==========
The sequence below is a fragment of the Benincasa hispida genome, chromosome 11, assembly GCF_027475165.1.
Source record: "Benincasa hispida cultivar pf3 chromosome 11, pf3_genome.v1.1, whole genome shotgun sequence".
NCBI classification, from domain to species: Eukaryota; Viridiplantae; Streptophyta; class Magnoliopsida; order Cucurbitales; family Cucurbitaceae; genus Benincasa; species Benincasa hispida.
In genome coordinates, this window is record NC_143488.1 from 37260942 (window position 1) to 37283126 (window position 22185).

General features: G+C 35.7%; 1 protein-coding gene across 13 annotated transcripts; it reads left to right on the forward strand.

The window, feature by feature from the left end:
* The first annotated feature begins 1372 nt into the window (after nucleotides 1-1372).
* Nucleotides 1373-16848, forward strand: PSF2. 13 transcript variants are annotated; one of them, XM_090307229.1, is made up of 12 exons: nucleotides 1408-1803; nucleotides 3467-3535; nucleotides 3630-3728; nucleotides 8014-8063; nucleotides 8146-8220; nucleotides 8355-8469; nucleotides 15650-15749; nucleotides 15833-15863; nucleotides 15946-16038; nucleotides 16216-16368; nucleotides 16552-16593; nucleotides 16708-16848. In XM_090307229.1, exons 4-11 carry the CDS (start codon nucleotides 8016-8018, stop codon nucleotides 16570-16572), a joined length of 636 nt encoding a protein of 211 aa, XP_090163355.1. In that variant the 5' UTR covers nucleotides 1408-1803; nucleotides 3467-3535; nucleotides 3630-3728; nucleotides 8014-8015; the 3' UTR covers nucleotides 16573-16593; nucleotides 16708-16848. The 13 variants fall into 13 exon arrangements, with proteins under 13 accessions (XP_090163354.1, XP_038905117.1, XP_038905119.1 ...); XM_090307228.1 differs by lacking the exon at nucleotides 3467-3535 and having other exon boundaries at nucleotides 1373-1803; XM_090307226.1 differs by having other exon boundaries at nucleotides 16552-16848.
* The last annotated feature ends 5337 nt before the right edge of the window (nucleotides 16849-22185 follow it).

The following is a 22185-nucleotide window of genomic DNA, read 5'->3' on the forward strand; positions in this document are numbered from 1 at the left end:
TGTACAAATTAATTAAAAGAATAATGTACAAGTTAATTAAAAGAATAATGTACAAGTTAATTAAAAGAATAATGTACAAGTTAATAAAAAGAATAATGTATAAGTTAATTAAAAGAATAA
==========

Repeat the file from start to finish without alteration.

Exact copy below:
The sequence below is a fragment of the Benincasa hispida genome, chromosome 11, assembly GCF_027475165.1.
Source record: "Benincasa hispida cultivar pf3 chromosome 11, pf3_genome.v1.1, whole genome shotgun sequence".
NCBI classification, from domain to species: Eukaryota; Viridiplantae; Streptophyta; class Magnoliopsida; order Cucurbitales; family Cucurbitaceae; genus Benincasa; species Benincasa hispida.
In genome coordinates, this window is record NC_143488.1 from 37260942 (window position 1) to 37283126 (window position 22185).

General features: G+C 35.7%; 1 protein-coding gene across 13 annotated transcripts; it reads left to right on the forward strand.

The window, feature by feature from the left end:
* The first annotated feature begins 1372 nt into the window (after nucleotides 1-1372).
* Nucleotides 1373-16848, forward strand: PSF2. 13 transcript variants are annotated; one of them, XM_090307229.1, is made up of 12 exons: nucleotides 1408-1803; nucleotides 3467-3535; nucleotides 3630-3728; nucleotides 8014-8063; nucleotides 8146-8220; nucleotides 8355-8469; nucleotides 15650-15749; nucleotides 15833-15863; nucleotides 15946-16038; nucleotides 16216-16368; nucleotides 16552-16593; nucleotides 16708-16848. In XM_090307229.1, exons 4-11 carry the CDS (start codon nucleotides 8016-8018, stop codon nucleotides 16570-16572), a joined length of 636 nt encoding a protein of 211 aa, XP_090163355.1. In that variant the 5' UTR covers nucleotides 1408-1803; nucleotides 3467-3535; nucleotides 3630-3728; nucleotides 8014-8015; the 3' UTR covers nucleotides 16573-16593; nucleotides 16708-16848. The 13 variants fall into 13 exon arrangements, with proteins under 13 accessions (XP_090163354.1, XP_038905117.1, XP_038905119.1 ...); XM_090307228.1 differs by lacking the exon at nucleotides 3467-3535 and having other exon boundaries at nucleotides 1373-1803; XM_090307226.1 differs by having other exon boundaries at nucleotides 16552-16848.
* The last annotated feature ends 5337 nt before the right edge of the window (nucleotides 16849-22185 follow it).

The following is a 22185-nucleotide window of genomic DNA, read 5'->3' on the forward strand; positions in this document are numbered from 1 at the left end:
TGTACAAATTAATTAAAAGAATAATGTACAAGTTAATTAAAAGAATAATGTACAAGTTAATTAAAAGAATAATGTACAAGTTAATAAAAAGAATAATGTATAAGTTAATTAAAAGAATAA